Goal: A clean and healthy environment that contributes to our state's well-being now and into the future.
A long-running ad campaign dubbed Minnesota "the land of sky blue waters," hinting at our tradition of caring for the environment: Forward thinking in environmental preservation, an array of natural spaces, laws keeping our air clean, innovation in "green" practices, and people who enjoy the outdoors all year long. But are we doing as well as we could be? As the world begins to clean up its act, are we still setting the bar, or lowering it?
- The Next Generation Energy Act established a greenhouse gas emission reduction goal of 15 percent below 2005 emissions by 2012. In 2010, greenhouse gas emissions had been reduced by 4 percent, which means the state will have to accelerate this positive trend to meet mandated targets for 2025, and beyond.
- Residents of Duluth, Fargo-Moorhead, La Crosse, Rochester, and St. Cloud enjoy the best air quality of metros in the state, while residents of the Twin Cities metro typically have the fewest "good" Air Quality Index days.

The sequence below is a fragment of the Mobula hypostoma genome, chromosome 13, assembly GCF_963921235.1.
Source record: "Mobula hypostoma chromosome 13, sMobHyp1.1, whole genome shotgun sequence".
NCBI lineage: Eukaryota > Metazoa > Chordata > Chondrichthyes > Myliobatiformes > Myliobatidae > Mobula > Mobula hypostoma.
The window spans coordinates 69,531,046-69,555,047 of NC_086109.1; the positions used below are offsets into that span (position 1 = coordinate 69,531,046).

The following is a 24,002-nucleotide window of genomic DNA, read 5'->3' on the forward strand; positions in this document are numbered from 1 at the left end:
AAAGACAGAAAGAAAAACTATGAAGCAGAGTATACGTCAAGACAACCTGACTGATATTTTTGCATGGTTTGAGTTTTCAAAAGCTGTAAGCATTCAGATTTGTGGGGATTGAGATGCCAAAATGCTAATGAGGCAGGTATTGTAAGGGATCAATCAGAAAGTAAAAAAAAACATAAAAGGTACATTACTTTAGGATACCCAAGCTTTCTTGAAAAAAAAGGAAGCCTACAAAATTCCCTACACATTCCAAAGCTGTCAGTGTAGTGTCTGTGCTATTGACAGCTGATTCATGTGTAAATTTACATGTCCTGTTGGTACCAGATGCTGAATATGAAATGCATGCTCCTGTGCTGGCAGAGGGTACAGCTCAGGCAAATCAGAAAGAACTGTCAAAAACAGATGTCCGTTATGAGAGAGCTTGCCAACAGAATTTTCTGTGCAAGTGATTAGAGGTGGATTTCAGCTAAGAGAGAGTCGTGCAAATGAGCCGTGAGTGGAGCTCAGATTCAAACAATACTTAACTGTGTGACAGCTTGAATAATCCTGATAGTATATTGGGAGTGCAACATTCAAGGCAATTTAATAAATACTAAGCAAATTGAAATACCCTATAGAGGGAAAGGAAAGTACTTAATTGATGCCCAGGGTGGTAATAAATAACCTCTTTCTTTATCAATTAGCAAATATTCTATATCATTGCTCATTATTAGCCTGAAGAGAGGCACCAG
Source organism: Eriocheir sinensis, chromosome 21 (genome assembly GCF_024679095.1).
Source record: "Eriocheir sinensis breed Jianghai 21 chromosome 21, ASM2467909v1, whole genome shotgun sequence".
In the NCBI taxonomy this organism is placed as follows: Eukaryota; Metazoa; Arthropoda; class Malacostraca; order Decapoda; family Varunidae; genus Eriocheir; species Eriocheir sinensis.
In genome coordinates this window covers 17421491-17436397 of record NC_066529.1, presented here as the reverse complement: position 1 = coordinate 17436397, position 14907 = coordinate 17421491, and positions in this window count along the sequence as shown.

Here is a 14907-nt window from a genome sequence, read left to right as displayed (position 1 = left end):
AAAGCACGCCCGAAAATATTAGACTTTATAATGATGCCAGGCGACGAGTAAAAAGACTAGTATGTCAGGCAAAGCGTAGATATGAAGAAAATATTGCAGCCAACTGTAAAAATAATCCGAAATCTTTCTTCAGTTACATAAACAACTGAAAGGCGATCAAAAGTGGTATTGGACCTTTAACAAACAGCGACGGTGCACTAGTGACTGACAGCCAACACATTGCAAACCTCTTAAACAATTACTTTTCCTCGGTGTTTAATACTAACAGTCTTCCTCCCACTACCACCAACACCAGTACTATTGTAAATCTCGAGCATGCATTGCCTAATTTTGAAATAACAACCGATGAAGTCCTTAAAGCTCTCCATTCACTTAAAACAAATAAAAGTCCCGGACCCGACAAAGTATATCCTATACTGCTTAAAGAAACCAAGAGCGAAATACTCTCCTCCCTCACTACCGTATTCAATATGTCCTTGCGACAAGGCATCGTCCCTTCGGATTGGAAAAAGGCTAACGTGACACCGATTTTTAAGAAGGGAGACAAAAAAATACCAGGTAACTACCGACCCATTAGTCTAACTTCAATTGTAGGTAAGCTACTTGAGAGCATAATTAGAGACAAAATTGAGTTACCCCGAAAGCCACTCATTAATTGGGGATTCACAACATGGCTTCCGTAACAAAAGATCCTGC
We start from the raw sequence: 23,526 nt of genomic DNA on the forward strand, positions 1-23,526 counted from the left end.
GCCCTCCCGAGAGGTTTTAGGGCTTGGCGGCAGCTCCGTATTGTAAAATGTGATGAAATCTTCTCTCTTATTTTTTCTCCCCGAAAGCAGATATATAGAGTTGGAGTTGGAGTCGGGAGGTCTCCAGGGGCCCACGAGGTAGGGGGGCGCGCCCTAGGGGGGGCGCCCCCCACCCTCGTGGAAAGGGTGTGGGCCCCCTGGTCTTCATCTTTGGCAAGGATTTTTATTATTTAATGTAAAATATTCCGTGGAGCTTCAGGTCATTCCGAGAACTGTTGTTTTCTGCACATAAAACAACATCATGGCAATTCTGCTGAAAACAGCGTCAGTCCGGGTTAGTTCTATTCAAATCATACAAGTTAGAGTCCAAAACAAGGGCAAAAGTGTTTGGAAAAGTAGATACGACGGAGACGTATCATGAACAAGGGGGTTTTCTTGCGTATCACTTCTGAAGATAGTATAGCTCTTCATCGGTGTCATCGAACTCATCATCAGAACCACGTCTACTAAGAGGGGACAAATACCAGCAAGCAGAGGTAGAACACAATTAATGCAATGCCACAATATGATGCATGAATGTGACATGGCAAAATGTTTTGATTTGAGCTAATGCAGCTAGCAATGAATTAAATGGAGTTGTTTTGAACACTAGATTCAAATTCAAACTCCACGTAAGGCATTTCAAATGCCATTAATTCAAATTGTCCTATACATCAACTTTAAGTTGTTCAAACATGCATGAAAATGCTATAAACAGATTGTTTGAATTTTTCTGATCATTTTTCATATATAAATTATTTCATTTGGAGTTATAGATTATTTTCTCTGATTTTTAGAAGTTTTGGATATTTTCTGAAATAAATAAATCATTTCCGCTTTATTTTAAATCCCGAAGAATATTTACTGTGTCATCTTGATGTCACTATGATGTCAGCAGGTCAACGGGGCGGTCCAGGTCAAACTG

- Air quality has been on the decline in the Twin Cities metro area since 2013. Back then, 64 percent of days in the metro were rated as having "good" air quality, compared to 47 percent in 2018.
- Of the 20 Minnesota counties that monitored air quality at least half the year in 2018, Cook County topped the list for share of days with "good" air quality. Carlton and Beltrami followed close behind. At the other end of the ranking list, Washington and Hennepin posted the smallest shares of "good" days.
There is no question that transportation has a major effect on the environment. Likewise, how our business sectors work to the good or detriment of the environment has an effect on the economy and workforce. Poor air and water quality negatively impact the health of residents in the region, which brings down our quality of life.